Also read | China’s actions in South China Sea shows changing geopolitical realities, says Gen. Naravane

Window of opportunity

While a military policy of expansion in the neighbourhood can be one way of shoring up the credibility of the Chinese Communist Party, which has been bruised by its handling of the COVID-19 outbreak, it is also a response to what many in the party would view as a rare window of opportunity as the U.S. is grappling with the pandemic. American ties with Vietnam have been on an upward trajectory in recent times. Vietnam has been an ardent supporter of the U.S.’s freedom of navigation operations (FONOPS) carried out in the South China Sea. China has always taken a strong stand against these FONOPS of the U.S. It has flexed its muscles to match up to these operations. In that direction, China also recently conducted anti-submarine drills in the disputed areas soon after the Pentagon deployed the U.S.-guided missile destroyer USS McCampbell in a FONOP in the South China Sea before the pandemic hit the U.S. mainland with full force.

At present, Vietnam is the chair of the ASEAN and will be presiding over the discussions on the Code of Conduct which has been a work in progress for long. Vietnam has always been in favour of non-claimant countries or external players having an active voice and calling out China for its growing assertiveness in these contested waters. Among all the claimant countries, Vietnam has always taken a strong stand against Chinese actions in the South China Sea. Unlike the Philippines, which has changed its stance quite often with respect to Chinese activities in the South China Sea, and Indonesia, which recognised the Chinese threat in the Natuna Sea rather late, Vietnam has held a firm stand against the China. Even with regard to its COVID-19 response, Vietnam was the first country in the ASEAN to suspend all flights to and from China as early as February. Hence, China has always kept a watch on Vietnamese manoeuvres in the South China Sea dispute.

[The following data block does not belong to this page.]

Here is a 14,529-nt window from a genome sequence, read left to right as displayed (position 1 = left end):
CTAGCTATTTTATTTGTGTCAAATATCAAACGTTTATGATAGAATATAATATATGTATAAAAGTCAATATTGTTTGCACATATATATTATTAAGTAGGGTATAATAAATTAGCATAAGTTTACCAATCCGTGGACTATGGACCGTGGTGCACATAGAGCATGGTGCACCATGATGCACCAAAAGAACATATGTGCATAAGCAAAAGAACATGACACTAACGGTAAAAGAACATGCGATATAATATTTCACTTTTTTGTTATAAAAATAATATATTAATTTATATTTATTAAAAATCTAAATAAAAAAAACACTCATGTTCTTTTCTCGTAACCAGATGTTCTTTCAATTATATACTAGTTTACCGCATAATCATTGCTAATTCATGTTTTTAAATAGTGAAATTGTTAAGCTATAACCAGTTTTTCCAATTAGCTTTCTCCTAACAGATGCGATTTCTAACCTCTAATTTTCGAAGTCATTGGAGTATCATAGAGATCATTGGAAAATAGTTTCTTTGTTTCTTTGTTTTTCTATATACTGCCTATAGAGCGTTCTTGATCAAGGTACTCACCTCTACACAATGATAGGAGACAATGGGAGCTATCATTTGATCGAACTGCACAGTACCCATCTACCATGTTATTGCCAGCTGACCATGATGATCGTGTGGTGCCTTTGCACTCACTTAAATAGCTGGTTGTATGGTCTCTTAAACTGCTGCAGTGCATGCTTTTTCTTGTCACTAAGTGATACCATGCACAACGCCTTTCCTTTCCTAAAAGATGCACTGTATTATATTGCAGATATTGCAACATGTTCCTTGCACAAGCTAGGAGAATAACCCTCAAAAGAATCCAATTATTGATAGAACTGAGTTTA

Also read | China refutes report its ship fired laser at U.S. navy plane

As China seeks to restore its global credibility, creating tensions in the South China Sea should be the least of its priorities. A more generous China during a global pandemic might go a long way in ensuring its global ascent. But that’s a hope that has been belied many a times in the past and it’s unlikely that the Chinese Communist Party would let go of its regional security agenda of expansion.

Harsh V. Pant is Director, Studies, at Observer Research Foundation, New Delhi, and Professor of International Relations, King's College London; Premesha Saha is an Associate Fellow with the ORF’s Strategic Studies Programme

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Printable version | Jun 1, 2020 3:00:06 PM | https://www.thehindu.com/opinion/lead/fishing-in-troubled-waters-during-a-pandemic/article31417974.ece